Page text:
Feel consumed trying to fit the rest of your life around work rather than fitting in work around your life? Tired of your career getting the best of your time, attention and energy?
The biggest, least talked about reason we fall into this trap is because of our addiction to our careers, "success" and all of the material goods they both pay for.
We must be addicted. Or obsessed at the very least. How else can we explain getting it so backwards, waiting until our deathbed or a catastrophe to learn the sobering truth -- that pouring the best of ourselves into our careers and being "successful," reserving only scraps of energy for our children, family and our health, is not the point of life.
Big Rocks + Small Rocks
Stephen Covey's metaphor of filling a container to the brim with small and big rocks is a great analogy applied to how we fill our life. The big rocks and small rocks represent what's most and least important, respectively, and the idea is to be discriminate about which rocks go in at what time.
If we starting filling the container -- our lives -- with the small rocks that represent the stuff that doesn't really matter, we run the risk of not having room for what's most important, the big rocks.
Common sense dictates that we must start with the big rocks and then move onto the small rocks to ensure we don't miss out on what's most important.
But common sense isn't so common.
We've become a society who, by in large, fills up our proverbial container of life beginning with the small rocks -- 5-star career, owning big homes and being surrounded by lots of stuff -- barely leaving room for our big rocks, what matters most.
I'm not bagging on careers. They are an important outlet to express our passions, talents and making a difference in the world. I know I am a better person for having a career.
I also know that I am a better, happier human for staying awake at the wheel of life to ensure I don't get caught up chasing what doesn't really matter and filling my container with small rocks.
For countless, work is a necessity, not an addiction, putting shelter over heads and food in bellies. It's an addiction when we have the luxury of making different choices about how we devote our time and energy yet do not (we know who we are).
There's also timing for everything -- working hard early in our careers is an important step to be able to enjoy the freedoms later once we start having families to adjust how we fill the container. Not knowing when to stop or switch how we define our big rocks is where we go astray.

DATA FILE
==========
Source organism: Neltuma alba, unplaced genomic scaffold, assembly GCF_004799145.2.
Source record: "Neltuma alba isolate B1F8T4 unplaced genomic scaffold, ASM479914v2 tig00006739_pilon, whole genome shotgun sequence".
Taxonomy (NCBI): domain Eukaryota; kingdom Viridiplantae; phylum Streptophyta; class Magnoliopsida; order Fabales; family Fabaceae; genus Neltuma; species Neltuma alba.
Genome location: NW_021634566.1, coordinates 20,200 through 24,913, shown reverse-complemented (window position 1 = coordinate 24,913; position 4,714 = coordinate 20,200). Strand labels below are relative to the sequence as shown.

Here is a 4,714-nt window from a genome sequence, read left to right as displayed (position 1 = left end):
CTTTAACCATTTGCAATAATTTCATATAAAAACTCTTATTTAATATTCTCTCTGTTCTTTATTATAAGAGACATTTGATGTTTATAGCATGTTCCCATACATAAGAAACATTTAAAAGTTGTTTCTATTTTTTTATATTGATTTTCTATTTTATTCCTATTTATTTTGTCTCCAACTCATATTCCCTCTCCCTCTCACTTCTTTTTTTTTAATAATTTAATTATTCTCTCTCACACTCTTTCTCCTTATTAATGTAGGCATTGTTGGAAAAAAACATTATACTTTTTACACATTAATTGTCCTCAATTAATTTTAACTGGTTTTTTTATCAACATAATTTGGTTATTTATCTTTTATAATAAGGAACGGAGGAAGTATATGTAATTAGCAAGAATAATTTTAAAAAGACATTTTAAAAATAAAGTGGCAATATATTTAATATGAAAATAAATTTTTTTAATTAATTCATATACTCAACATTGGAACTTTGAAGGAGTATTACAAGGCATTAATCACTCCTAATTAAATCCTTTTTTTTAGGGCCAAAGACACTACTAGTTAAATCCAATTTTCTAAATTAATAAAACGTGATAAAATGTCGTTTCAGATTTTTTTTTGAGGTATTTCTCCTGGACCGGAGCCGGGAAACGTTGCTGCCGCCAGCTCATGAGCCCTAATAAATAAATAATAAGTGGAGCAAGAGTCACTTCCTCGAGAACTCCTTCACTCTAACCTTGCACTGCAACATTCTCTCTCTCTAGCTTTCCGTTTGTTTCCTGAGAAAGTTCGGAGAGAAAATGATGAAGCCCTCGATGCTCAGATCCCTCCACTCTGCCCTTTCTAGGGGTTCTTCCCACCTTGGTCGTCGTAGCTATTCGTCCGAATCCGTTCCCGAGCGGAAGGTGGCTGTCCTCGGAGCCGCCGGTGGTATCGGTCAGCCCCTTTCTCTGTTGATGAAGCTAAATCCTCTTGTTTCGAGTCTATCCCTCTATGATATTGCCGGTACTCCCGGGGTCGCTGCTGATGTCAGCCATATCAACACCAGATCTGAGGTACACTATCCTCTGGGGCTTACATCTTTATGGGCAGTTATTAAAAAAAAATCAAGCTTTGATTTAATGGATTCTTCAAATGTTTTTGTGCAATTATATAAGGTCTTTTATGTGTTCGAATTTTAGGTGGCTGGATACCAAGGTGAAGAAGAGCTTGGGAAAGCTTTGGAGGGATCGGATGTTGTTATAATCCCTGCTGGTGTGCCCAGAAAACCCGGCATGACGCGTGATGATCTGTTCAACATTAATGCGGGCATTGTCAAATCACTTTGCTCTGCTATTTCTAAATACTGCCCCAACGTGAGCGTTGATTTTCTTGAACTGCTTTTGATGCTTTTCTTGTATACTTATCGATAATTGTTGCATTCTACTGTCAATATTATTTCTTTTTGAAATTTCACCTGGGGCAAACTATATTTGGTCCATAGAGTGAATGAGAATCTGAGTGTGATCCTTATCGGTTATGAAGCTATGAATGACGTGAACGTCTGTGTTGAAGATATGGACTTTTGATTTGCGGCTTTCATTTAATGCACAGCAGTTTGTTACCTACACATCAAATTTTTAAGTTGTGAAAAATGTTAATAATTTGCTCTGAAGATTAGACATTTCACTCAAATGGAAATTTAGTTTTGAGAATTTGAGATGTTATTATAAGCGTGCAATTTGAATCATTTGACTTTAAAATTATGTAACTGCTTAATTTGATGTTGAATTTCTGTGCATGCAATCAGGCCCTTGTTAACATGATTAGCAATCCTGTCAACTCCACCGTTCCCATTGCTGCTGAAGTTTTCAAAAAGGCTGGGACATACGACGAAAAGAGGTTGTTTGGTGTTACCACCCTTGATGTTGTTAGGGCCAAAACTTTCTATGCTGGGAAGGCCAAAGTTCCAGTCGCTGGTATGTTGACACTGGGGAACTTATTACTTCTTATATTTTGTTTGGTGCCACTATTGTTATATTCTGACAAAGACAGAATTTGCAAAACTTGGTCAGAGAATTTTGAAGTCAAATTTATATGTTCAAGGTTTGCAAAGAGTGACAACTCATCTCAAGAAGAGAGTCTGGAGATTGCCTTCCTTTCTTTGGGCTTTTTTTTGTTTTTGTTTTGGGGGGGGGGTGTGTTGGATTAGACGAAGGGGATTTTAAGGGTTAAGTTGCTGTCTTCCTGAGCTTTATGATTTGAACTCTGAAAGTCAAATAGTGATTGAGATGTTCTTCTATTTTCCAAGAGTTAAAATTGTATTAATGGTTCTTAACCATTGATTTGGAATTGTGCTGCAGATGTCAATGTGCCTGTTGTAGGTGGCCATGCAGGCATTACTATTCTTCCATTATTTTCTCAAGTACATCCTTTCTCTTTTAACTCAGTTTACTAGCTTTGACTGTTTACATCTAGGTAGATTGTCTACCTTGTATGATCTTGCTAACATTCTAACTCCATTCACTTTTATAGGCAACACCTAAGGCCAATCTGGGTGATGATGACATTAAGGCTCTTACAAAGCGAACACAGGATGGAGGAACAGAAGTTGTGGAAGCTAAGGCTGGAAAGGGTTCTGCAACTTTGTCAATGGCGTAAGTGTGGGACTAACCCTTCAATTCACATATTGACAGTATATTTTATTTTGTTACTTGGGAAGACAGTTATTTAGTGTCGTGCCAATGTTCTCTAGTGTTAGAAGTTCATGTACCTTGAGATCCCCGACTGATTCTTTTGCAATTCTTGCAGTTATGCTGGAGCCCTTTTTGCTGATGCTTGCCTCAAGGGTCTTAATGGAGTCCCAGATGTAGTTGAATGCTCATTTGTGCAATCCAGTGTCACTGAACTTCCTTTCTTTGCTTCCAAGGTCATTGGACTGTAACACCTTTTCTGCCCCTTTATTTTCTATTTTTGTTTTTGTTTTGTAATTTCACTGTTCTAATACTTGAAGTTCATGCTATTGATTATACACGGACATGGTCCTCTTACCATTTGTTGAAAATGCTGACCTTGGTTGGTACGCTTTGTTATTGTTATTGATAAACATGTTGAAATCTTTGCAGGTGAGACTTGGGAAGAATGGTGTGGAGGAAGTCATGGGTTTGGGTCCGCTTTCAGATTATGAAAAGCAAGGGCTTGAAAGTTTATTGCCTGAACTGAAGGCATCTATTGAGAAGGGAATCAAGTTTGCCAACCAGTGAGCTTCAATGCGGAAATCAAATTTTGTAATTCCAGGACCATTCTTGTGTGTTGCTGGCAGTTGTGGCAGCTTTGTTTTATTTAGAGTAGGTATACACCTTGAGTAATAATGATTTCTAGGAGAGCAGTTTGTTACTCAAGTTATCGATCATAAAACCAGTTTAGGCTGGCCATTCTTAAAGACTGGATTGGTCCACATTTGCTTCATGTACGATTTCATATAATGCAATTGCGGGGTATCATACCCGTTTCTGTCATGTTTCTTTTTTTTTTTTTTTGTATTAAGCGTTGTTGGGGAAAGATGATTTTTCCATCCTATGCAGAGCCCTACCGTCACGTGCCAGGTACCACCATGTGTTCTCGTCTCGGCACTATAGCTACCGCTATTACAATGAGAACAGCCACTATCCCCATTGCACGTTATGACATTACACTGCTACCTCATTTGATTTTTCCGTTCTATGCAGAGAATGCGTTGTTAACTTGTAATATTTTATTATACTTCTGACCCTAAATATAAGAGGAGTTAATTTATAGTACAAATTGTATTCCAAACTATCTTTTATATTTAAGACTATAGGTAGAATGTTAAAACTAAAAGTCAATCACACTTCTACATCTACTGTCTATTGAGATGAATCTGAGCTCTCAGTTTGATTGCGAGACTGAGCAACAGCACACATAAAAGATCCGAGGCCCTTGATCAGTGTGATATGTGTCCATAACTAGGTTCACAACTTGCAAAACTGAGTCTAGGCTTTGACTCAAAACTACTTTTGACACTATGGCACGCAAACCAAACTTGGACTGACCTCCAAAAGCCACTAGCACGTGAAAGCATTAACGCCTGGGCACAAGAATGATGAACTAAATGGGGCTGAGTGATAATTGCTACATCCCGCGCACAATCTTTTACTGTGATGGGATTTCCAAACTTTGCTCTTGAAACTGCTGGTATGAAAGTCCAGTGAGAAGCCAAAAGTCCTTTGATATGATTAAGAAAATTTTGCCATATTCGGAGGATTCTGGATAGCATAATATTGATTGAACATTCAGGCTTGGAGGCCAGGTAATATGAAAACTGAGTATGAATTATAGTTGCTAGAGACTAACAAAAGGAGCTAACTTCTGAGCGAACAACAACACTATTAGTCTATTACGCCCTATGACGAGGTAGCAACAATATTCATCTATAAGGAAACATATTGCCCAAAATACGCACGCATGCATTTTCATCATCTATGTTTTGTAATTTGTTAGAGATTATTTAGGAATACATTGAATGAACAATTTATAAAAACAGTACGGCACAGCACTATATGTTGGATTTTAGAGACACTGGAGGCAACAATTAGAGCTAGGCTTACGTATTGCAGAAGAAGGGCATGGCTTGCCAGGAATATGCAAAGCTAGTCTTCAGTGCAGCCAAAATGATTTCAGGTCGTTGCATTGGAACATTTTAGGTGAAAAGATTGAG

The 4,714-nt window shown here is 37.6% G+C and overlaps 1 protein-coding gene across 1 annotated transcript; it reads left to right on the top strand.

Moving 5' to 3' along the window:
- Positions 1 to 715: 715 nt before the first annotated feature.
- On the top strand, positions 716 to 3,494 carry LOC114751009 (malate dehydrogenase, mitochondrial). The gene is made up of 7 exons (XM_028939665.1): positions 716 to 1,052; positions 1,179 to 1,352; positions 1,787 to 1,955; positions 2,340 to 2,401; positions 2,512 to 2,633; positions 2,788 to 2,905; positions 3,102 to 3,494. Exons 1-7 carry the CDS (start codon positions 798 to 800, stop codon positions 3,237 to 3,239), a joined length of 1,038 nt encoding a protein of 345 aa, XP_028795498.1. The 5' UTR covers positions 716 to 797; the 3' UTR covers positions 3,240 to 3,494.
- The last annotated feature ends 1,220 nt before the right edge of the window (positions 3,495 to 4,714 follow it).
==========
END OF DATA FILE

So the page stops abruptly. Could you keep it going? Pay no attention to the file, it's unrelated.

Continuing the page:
My Career Addiction
Stepping down from a thriving career to be at home part time to raise my kids were some pretty tough years. I felt like a fish out of water. I went on withdrawl from the "high" I got from work.
Suddenly, I felt all kinds of discomfort: vulnerable, lost, scared and worthless without my full time career to stand behind. I wanted out, back to work full time to avoid it.
While all of that crazy-making was going on, deep down I somehow knew that the weight of my regret later in life for not standing two feet in this mess would be greater than the discomfort of the feelings themselves. So I went with it.
And it was all worth it. It is so liberating not to have my universe consumed by small rocks. A natural balance and contentment seeped into my life as a result.
Strategies to Stop our Addiction
The good news is that we have the power to transform our relationship with career and success and start filling our container with more big rocks. We first need these two things:
1. Realize That We Are Enough
The single most important thing we can do to strike a more sustainable balance is to realize that we are enough as we are. When we realize this, a natural order and ease begins to permeate our lives.
Yes, life still gets busy and yes, we can still lose balance, but it occurs much less often and with much less severity.
2. Get Aligned: Walk Our Talk
The second thing we can do is live with greater alignment between what we say is most important and how we spend our time. We might say that our children, families and health are what's most important, yet we can barely fit them into our busy lives.
It's Never Too Late
Ready to create more space in your life for the big rocks?
1. List your big rocks -- the most important aspects of your life (family, health and wellness, travel, creative or spiritual pursuits, etc.)
2. If a complete stranger watched how you spent your time for 24 hours, would they get an accurate picture of who you really are and what is most important to you?
I've outlined 7 game-changing habits that changed my life drastically, keeping me focused on what's most important. Learn more in my free 21-page Pocket Coach Workbook here.